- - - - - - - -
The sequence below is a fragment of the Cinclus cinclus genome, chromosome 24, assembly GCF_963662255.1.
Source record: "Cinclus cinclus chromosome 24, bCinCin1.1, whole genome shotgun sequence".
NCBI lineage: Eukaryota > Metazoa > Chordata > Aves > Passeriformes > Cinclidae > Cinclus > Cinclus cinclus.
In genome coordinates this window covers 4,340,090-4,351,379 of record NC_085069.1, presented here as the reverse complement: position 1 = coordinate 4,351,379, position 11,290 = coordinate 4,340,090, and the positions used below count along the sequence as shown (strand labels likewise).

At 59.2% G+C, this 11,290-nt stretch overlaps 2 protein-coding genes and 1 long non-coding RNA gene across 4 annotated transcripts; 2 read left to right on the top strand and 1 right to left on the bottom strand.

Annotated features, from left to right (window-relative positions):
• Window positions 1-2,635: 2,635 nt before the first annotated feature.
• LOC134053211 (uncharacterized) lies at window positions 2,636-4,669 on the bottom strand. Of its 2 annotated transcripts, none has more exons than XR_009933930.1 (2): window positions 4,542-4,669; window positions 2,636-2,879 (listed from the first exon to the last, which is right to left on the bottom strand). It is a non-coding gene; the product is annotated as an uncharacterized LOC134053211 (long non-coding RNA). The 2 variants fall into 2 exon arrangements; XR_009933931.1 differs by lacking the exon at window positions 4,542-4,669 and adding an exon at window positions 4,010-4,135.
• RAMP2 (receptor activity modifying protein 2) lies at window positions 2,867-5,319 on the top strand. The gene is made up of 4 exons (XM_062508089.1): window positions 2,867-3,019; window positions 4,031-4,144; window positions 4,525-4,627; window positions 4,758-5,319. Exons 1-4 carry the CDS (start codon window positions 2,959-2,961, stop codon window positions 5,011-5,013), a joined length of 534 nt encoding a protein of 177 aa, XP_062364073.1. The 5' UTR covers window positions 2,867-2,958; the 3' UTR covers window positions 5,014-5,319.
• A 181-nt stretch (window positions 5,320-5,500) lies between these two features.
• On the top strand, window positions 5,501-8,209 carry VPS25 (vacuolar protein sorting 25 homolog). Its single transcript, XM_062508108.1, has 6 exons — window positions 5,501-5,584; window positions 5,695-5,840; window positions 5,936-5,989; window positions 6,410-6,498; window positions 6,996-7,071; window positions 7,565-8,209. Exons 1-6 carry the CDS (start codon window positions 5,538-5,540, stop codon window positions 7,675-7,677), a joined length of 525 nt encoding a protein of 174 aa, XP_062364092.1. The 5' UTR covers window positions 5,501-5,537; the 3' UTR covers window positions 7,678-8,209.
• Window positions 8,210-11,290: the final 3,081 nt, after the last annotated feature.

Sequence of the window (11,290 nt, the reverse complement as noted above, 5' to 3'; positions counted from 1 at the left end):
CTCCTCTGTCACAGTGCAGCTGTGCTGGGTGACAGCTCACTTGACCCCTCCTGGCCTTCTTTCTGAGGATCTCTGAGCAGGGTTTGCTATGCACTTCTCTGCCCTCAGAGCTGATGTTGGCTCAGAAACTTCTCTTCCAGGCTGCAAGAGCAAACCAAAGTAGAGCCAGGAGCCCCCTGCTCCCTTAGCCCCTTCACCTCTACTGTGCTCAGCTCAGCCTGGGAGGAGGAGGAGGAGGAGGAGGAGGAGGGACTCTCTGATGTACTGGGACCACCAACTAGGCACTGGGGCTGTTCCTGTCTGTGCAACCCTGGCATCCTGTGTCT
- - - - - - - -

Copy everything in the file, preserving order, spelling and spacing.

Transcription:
The sequence below is a fragment of the Cinclus cinclus genome, chromosome 24, assembly GCF_963662255.1.
Source record: "Cinclus cinclus chromosome 24, bCinCin1.1, whole genome shotgun sequence".
NCBI lineage: Eukaryota > Metazoa > Chordata > Aves > Passeriformes > Cinclidae > Cinclus > Cinclus cinclus.
In genome coordinates this window covers 4,340,090-4,351,379 of record NC_085069.1, presented here as the reverse complement: position 1 = coordinate 4,351,379, position 11,290 = coordinate 4,340,090, and the positions used below count along the sequence as shown (strand labels likewise).

At 59.2% G+C, this 11,290-nt stretch overlaps 2 protein-coding genes and 1 long non-coding RNA gene across 4 annotated transcripts; 2 read left to right on the top strand and 1 right to left on the bottom strand.

Annotated features, from left to right (window-relative positions):
• Window positions 1-2,635: 2,635 nt before the first annotated feature.
• LOC134053211 (uncharacterized) lies at window positions 2,636-4,669 on the bottom strand. Of its 2 annotated transcripts, none has more exons than XR_009933930.1 (2): window positions 4,542-4,669; window positions 2,636-2,879 (listed from the first exon to the last, which is right to left on the bottom strand). It is a non-coding gene; the product is annotated as an uncharacterized LOC134053211 (long non-coding RNA). The 2 variants fall into 2 exon arrangements; XR_009933931.1 differs by lacking the exon at window positions 4,542-4,669 and adding an exon at window positions 4,010-4,135.
• RAMP2 (receptor activity modifying protein 2) lies at window positions 2,867-5,319 on the top strand. The gene is made up of 4 exons (XM_062508089.1): window positions 2,867-3,019; window positions 4,031-4,144; window positions 4,525-4,627; window positions 4,758-5,319. Exons 1-4 carry the CDS (start codon window positions 2,959-2,961, stop codon window positions 5,011-5,013), a joined length of 534 nt encoding a protein of 177 aa, XP_062364073.1. The 5' UTR covers window positions 2,867-2,958; the 3' UTR covers window positions 5,014-5,319.
• A 181-nt stretch (window positions 5,320-5,500) lies between these two features.
• On the top strand, window positions 5,501-8,209 carry VPS25 (vacuolar protein sorting 25 homolog). Its single transcript, XM_062508108.1, has 6 exons — window positions 5,501-5,584; window positions 5,695-5,840; window positions 5,936-5,989; window positions 6,410-6,498; window positions 6,996-7,071; window positions 7,565-8,209. Exons 1-6 carry the CDS (start codon window positions 5,538-5,540, stop codon window positions 7,675-7,677), a joined length of 525 nt encoding a protein of 174 aa, XP_062364092.1. The 5' UTR covers window positions 5,501-5,537; the 3' UTR covers window positions 7,678-8,209.
• Window positions 8,210-11,290: the final 3,081 nt, after the last annotated feature.

Sequence of the window (11,290 nt, the reverse complement as noted above, 5' to 3'; positions counted from 1 at the left end):
CTCCTCTGTCACAGTGCAGCTGTGCTGGGTGACAGCTCACTTGACCCCTCCTGGCCTTCTTTCTGAGGATCTCTGAGCAGGGTTTGCTATGCACTTCTCTGCCCTCAGAGCTGATGTTGGCTCAGAAACTTCTCTTCCAGGCTGCAAGAGCAAACCAAAGTAGAGCCAGGAGCCCCCTGCTCCCTTAGCCCCTTCACCTCTACTGTGCTCAGCTCAGCCTGGGAGGAGGAGGAGGAGGAGGAGGAGGAGGGACTCTCTGATGTACTGGGACCACCAACTAGGCACTGGGGCTGTTCCTGTCTGTGCAACCCTGGCATCCTGTGTCT